Don’t spend all your money on new equipment before you master your old stuff. Spend your extra milk money on a ticket to somewhere you’ve never been before. Use your old gear in a new way; don’t worry about using new gear until you know what you’ll be using it for.
I shot a wedding in Canada last weekend and ran into a very nice young fellow who was somewhat familiar with my work. As a photography enthusiast himself this young fellow was quite interested in the gear I shoot with and we got to talking about equipment. This young fellow has himself a very nice digital SLR, an 18-55mm f/3.5-5.6 kit lens and a 50mm f/1.8 prime. He asked me what he should buy next. I told him he should buy a plane ticket.
He thought I was kidding at first. It took some convincing for him to realize that I wasn’t.
I get this question often and I usually offer some variation of the response above. You can always buy new gear; new stuff comes on the market every single day. None of it alone makes you a better photographer. For that, you need experience. For that, you need to go somewhere and see something. What you put in front of your lens is more important than the lens you put in front of your face.
This holds true for any photography enthusiast but is exceptionally true when it comes to amateurs. Many amateurs – or folks just getting into photography – don’t know what they like to shoot. Most like to shoot a little bit of everything. A little macro here, some portraits there, a landscape or two for good measure and they’re having fun. With a digital SLR body, a kit lens and one quick prime to shoot in low light you have more than enough photographic firepower at your disposal to craft stunning images – just like the guy I met at the wedding. How do you know you should buy something new? How do you know you’ll use it a month from now?
Only when you start to refine your craft should you look at expanding your kit. If you outgrow the kit lens and the prime and want to start shooting portraits with razor-thin depth of field, you might start looking at an 85mm f/1.4 prime lens. If you get into sports and want to capture action the way you see it then perhaps you should break the bank on a 70-200mm f/2.8 zoom. Say you find that travel photography is your passion – a wide and fast 16-35mm f/2.8 might have to go on your Christmas wish list. But if you are a budding photographer just starting to get your feet wet? Spend your hard-earned money on a trip to an exotic destination and shoot with what you’ve got. I don’t know of a better way to find out exactly what it is you want to shoot. You certainly can’t do that browsing the goods at Best Buy.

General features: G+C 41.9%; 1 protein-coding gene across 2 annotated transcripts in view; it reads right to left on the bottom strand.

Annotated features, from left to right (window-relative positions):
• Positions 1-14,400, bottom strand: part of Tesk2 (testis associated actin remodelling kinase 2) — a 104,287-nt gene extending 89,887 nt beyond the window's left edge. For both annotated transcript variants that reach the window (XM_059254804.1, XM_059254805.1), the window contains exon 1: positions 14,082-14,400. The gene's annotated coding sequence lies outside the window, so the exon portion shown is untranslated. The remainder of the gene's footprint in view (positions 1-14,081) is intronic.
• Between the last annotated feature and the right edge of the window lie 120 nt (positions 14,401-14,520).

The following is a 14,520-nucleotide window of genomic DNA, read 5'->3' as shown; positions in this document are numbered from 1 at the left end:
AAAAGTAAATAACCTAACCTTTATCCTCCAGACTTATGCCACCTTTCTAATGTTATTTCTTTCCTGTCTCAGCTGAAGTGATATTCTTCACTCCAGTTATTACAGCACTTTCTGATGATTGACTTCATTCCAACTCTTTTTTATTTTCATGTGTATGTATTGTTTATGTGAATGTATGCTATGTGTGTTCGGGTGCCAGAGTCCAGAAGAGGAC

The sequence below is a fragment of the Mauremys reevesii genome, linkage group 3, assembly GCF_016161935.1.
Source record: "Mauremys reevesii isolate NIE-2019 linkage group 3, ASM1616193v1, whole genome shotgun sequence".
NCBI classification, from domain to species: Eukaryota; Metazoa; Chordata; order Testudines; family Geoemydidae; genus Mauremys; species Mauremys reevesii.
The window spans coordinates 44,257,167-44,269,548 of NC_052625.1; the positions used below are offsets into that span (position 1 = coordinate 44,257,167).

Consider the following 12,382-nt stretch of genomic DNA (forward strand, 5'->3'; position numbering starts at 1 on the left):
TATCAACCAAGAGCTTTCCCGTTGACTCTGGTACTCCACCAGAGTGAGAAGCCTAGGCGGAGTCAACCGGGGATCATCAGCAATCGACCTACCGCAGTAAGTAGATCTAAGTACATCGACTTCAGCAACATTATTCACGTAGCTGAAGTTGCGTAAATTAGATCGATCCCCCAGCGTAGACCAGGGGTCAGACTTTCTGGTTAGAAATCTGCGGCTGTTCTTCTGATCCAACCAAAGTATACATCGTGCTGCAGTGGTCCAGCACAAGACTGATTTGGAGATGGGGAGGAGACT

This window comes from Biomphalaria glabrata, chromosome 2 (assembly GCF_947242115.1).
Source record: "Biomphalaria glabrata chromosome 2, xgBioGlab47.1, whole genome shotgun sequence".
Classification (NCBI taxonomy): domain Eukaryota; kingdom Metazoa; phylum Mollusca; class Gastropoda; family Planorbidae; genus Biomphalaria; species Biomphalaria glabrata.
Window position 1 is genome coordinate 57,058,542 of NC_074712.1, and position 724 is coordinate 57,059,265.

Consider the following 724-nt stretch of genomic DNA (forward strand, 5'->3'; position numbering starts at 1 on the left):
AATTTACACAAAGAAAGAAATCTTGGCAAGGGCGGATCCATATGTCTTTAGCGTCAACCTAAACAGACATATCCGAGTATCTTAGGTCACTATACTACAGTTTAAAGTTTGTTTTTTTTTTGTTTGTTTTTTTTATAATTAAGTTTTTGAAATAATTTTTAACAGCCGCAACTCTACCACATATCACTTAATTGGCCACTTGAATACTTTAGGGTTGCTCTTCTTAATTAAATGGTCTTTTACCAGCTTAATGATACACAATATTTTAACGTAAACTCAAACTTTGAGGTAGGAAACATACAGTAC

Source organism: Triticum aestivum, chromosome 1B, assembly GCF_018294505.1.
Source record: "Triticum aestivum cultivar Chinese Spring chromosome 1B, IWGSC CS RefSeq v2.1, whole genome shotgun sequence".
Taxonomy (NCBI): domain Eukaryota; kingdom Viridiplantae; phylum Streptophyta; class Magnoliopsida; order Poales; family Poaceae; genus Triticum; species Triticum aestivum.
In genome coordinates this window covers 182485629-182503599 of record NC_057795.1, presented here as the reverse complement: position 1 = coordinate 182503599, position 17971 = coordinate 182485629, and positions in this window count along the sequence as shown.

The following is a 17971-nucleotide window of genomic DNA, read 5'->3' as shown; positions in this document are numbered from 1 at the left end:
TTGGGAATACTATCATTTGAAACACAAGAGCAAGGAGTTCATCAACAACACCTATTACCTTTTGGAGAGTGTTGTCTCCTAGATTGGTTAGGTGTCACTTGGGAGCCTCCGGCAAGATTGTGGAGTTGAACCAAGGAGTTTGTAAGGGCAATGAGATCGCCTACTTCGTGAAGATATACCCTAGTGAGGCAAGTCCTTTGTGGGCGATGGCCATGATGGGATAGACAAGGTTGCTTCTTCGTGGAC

I meet a lot of photographers with very extensive kits and very weak portfolios. I knew photographers in South Korea who couldn’t go on vacation during the summer because they had spent all of their money on new camera equipment. What good does that do you? I’d rather ride off into a Mongolian sunset with a point-and-shoot compact in my pocket than sit on the sofa brushing the dust off my new $3,500 lens. Pack what you’ve already got and go somewhere you’ve never been.
Buy more experience.
In 2008 I went on my first serious photography tour with my friend Len. Len and I had been into the photography game for about six months and we had comparable kits; consumer DSLRs, kit lenses, one fast prime and a crummy super zoom (that I still have and curse at from time to time). A few weeks prior to booking the trip I remember going to our local camera shop and thinking that I could buy a new lens – I had my eye on a nifty 70-200mm f/2.8 beauty at the time – and cut short the trip by a week or go full bore on this photographic odyssey. In the end common sense won out; Len challenged me to try and earn enough money by selling images taken on our trip to buy the big lens later.
I’m glad I didn’t buy that lens that day. I didn’t know enough about the equipment I did have to warrant purchasing something new. I wasn’t good enough at the time to see any benefit from something new. That lens would have been just one more thing to carry around with me. So, I went to work on honing my craft and getting more out of the equipment I already had at my disposal. I became a better photographer by studying and shooting and experiencing – I upgraded my skillset and not my gear. Since then I’ve spent a lot of time buying experiences and not much time at all buying equipment. I never did go back to buy that 70-200mm f/2.8 zoom. I found out I didn’t really need it after all.
Consider this; while the allure of new gear is undeniably strong, the lure of the road, once you’ve been out on it, is stronger. Spend more time as a photographer and less as a consumer and you’ll be better for it.
So, to my new friend in Canada; I hope that answers your question. See you on the road.